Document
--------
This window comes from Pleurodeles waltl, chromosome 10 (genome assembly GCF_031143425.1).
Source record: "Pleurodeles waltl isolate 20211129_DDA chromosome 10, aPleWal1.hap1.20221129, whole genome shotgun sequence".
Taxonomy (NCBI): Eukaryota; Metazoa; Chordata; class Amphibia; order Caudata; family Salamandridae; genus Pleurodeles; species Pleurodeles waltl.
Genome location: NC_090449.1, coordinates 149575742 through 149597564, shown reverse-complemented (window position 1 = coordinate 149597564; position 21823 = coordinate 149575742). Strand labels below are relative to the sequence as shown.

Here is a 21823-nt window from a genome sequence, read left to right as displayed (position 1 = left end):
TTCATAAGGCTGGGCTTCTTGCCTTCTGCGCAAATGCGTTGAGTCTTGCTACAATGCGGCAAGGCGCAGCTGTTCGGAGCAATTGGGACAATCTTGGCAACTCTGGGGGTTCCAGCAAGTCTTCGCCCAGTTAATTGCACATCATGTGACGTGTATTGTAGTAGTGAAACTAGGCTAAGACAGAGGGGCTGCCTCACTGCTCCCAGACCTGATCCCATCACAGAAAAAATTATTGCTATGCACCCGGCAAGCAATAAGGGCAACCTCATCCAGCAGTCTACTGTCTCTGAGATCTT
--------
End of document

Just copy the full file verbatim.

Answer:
This window comes from Pleurodeles waltl, chromosome 10 (genome assembly GCF_031143425.1).
Source record: "Pleurodeles waltl isolate 20211129_DDA chromosome 10, aPleWal1.hap1.20221129, whole genome shotgun sequence".
Taxonomy (NCBI): Eukaryota; Metazoa; Chordata; class Amphibia; order Caudata; family Salamandridae; genus Pleurodeles; species Pleurodeles waltl.
Genome location: NC_090449.1, coordinates 149575742 through 149597564, shown reverse-complemented (window position 1 = coordinate 149597564; position 21823 = coordinate 149575742). Strand labels below are relative to the sequence as shown.

Here is a 21823-nt window from a genome sequence, read left to right as displayed (position 1 = left end):
TTCATAAGGCTGGGCTTCTTGCCTTCTGCGCAAATGCGTTGAGTCTTGCTACAATGCGGCAAGGCGCAGCTGTTCGGAGCAATTGGGACAATCTTGGCAACTCTGGGGGTTCCAGCAAGTCTTCGCCCAGTTAATTGCACATCATGTGACGTGTATTGTAGTAGTGAAACTAGGCTAAGACAGAGGGGCTGCCTCACTGCTCCCAGACCTGATCCCATCACAGAAAAAATTATTGCTATGCACCCGGCAAGCAATAAGGGCAACCTCATCCAGCAGTCTACTGTCTCTGAGATCTT